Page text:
The Spot Bitcoin exchange-traded fund (ETF) is nearing its first month of operation and could see consolidation by the end of 2024, according to Stephen McClurg, chief investment officer at Valkyrie Funds.
In an exclusive interview with Decrypt on February 10, McClurg said he expects the number of issuers to drop from 10 to “about seven or eight.” He attributed this prediction to the financial burden of operating a spot bitcoin ETF, as well as the competitive fee-cutting trend that threatens the profitability of struggling issuers. McClurg highlighted a key measure of assets under management, $100 million, as a determinant of the ETF’s viability.
Since the U.S. Securities and Exchange Commission approved the first Bitcoin Spot ETF on January 10, the market response has been strong, with $4.5 billion traded on the first day alone. Recent data shows inflows remain strong, with $400 million reported in one day, according to Bloomberg analyst James Seifert.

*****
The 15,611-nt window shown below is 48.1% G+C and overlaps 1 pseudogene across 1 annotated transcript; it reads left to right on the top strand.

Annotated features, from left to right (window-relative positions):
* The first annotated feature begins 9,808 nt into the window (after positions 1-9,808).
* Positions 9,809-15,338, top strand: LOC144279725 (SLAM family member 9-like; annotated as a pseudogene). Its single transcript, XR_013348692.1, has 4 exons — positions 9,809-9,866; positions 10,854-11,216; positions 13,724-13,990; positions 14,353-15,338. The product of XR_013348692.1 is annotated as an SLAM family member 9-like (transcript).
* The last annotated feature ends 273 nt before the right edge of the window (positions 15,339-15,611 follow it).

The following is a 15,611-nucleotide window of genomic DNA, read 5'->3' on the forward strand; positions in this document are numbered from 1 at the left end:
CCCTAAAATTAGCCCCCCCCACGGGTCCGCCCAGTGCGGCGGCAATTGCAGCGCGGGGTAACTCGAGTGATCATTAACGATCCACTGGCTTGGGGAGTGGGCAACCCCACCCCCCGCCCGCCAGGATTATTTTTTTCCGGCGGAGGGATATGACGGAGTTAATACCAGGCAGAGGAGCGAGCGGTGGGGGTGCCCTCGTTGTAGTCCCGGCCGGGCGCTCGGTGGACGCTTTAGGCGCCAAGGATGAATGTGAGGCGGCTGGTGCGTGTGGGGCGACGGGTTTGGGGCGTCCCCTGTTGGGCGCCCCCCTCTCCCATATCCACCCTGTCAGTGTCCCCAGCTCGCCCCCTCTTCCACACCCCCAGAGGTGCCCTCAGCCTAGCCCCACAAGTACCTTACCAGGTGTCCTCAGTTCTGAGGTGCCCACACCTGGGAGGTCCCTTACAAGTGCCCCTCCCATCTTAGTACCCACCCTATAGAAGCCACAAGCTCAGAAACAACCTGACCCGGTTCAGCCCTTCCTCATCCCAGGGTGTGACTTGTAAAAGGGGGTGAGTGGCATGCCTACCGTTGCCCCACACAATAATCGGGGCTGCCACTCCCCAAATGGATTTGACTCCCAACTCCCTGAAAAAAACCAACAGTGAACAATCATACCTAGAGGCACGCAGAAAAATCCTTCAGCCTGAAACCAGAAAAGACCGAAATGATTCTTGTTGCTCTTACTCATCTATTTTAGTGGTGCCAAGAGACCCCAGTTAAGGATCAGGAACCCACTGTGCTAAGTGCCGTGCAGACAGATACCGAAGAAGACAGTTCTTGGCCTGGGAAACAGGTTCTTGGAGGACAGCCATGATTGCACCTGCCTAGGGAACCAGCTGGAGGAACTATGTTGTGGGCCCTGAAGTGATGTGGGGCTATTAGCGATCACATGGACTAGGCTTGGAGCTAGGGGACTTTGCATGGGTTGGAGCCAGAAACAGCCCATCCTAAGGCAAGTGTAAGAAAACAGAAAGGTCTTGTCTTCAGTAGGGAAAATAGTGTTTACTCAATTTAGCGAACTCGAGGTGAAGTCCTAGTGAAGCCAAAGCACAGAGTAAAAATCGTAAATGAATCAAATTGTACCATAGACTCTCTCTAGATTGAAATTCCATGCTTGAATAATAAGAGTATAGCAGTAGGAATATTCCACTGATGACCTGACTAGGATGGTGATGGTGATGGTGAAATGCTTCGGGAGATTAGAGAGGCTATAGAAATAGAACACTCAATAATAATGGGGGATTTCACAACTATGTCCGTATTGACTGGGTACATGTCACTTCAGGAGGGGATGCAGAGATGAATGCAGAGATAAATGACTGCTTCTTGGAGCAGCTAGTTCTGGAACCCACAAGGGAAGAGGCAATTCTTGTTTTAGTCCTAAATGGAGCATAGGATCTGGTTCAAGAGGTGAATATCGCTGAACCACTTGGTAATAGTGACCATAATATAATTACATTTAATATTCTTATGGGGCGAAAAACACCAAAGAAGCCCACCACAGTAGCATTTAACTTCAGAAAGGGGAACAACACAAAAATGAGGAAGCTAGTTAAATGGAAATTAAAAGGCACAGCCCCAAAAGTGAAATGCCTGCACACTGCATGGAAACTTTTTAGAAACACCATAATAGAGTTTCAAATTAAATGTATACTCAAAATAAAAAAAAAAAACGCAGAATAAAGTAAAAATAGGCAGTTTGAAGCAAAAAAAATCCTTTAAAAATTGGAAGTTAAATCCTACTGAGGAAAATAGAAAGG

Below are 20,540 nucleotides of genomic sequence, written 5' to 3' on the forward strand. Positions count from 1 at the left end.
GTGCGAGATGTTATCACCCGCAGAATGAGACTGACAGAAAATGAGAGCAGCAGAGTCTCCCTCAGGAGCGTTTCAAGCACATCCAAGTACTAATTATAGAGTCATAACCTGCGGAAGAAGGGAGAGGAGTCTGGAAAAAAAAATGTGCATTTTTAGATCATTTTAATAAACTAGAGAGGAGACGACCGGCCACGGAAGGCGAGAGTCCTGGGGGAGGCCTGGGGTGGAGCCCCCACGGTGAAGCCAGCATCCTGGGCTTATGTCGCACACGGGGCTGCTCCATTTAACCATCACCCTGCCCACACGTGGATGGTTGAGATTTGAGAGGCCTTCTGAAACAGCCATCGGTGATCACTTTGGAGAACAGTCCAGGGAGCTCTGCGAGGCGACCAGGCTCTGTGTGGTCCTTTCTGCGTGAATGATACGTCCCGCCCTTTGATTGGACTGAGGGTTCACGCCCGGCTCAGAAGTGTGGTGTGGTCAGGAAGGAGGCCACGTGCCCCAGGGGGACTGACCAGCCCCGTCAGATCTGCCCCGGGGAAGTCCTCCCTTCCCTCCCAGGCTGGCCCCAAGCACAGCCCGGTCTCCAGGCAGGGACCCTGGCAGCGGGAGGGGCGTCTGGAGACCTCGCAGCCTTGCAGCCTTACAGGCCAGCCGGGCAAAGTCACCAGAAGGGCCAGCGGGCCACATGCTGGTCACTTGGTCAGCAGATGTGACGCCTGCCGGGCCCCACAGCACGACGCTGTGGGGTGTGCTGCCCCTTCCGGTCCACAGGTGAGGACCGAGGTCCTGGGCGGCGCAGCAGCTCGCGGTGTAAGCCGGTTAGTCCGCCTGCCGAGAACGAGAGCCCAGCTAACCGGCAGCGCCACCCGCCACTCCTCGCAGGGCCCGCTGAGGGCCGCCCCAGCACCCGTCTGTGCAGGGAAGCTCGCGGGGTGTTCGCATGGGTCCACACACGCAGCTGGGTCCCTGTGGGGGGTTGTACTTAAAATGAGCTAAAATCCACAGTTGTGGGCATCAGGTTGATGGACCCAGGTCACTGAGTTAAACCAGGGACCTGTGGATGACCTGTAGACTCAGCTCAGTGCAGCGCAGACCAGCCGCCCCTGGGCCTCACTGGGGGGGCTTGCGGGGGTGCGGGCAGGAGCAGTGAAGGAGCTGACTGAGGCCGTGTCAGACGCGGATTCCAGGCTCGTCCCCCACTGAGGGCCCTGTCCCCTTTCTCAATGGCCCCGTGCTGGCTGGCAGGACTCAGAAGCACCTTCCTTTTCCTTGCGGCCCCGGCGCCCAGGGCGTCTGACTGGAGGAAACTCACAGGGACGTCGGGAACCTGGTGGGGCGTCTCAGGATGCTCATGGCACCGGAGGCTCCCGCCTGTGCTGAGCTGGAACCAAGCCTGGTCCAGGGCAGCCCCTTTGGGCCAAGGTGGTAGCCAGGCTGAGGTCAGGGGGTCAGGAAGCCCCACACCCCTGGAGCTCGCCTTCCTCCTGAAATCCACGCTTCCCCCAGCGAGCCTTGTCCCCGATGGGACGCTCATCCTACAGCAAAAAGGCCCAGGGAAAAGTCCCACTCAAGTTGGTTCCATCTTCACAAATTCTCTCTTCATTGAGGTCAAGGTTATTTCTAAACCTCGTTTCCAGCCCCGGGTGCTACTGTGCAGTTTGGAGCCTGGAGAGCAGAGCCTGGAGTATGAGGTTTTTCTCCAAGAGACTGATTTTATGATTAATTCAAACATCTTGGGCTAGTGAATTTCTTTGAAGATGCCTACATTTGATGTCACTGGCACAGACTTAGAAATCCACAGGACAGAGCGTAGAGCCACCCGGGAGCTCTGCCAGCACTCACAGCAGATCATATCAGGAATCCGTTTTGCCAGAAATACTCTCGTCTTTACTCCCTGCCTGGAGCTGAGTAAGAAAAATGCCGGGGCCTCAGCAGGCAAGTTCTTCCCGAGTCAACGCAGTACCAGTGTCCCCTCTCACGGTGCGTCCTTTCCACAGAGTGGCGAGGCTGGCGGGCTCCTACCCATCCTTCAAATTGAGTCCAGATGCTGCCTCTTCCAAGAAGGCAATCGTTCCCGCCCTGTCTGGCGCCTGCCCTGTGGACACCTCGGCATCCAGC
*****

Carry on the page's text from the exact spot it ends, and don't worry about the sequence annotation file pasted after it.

Reflecting on the past month, McClurg noted that market developments have been largely in line with Valkyrie’s predictions. The unexpected turn of events was that outflows from Grayscale were less severe than expected, as Grayscale experienced a sharp drop in Bitcoin when it converted from a trust to an ETF, briefly dropping below $41,000. caused a decline. Nevertheless, McClurg foresees potential future outflows that could benefit other ETFs.
Valkyrie is navigating a crowded market alongside strong competitors such as BlackRock and Fidelity. BlackRock’s iShares Bitcoin ETF and Fidelity Wise Origin Bitcoin Fund have more than $3 billion in assets under management in less than a month, eclipsing Valkyrie’s $123.7 million.
Despite this disparity, McClurg is optimistic about Valkyrie’s performance, particularly against peer competitors, and believes success is due to the company’s digital asset expertise and traditional I think this is due to market experience.
Competition among ETFs has led to aggressive fee reductions aimed at attracting investors. Valkyrie has set its sponsorship fee at 0.25%, in line with industry leaders BlackRock and Fidelity, and although McClurg expressed concerns about the timing of such a price cut, he believes it is a necessary step. .
He warns that for issuers that are already underperforming, the financial sustainability of running spot ETFs could be at risk. As a result, some companies may eventually find themselves unprofitable and withdraw from the market.